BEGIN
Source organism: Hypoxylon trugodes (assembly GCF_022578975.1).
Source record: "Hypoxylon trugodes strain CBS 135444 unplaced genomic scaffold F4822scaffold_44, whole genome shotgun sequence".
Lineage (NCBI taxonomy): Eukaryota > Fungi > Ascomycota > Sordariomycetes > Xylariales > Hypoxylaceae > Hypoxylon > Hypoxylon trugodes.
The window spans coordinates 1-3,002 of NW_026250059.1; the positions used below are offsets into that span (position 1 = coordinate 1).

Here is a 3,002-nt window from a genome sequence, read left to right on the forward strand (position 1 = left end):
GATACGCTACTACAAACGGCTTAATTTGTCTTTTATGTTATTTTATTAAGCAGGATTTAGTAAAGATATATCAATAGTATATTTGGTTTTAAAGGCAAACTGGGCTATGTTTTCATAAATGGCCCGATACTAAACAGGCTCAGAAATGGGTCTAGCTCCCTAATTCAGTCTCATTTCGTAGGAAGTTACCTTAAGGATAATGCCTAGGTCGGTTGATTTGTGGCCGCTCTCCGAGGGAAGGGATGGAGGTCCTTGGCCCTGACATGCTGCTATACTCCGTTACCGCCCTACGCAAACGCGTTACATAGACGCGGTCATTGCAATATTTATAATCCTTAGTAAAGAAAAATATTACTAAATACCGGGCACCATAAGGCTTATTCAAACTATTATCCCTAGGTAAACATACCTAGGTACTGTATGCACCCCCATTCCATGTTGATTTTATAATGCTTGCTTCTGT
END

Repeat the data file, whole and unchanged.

Source organism: Hypoxylon trugodes (assembly GCF_022578975.1).
Source record: "Hypoxylon trugodes strain CBS 135444 unplaced genomic scaffold F4822scaffold_44, whole genome shotgun sequence".
Lineage (NCBI taxonomy): Eukaryota > Fungi > Ascomycota > Sordariomycetes > Xylariales > Hypoxylaceae > Hypoxylon > Hypoxylon trugodes.
The window spans coordinates 1-3,002 of NW_026250059.1; the positions used below are offsets into that span (position 1 = coordinate 1).

Here is a 3,002-nt window from a genome sequence, read left to right on the forward strand (position 1 = left end):
GATACGCTACTACAAACGGCTTAATTTGTCTTTTATGTTATTTTATTAAGCAGGATTTAGTAAAGATATATCAATAGTATATTTGGTTTTAAAGGCAAACTGGGCTATGTTTTCATAAATGGCCCGATACTAAACAGGCTCAGAAATGGGTCTAGCTCCCTAATTCAGTCTCATTTCGTAGGAAGTTACCTTAAGGATAATGCCTAGGTCGGTTGATTTGTGGCCGCTCTCCGAGGGAAGGGATGGAGGTCCTTGGCCCTGACATGCTGCTATACTCCGTTACCGCCCTACGCAAACGCGTTACATAGACGCGGTCATTGCAATATTTATAATCCTTAGTAAAGAAAAATATTACTAAATACCGGGCACCATAAGGCTTATTCAAACTATTATCCCTAGGTAAACATACCTAGGTACTGTATGCACCCCCATTCCATGTTGATTTTATAATGCTTGCTTCTGT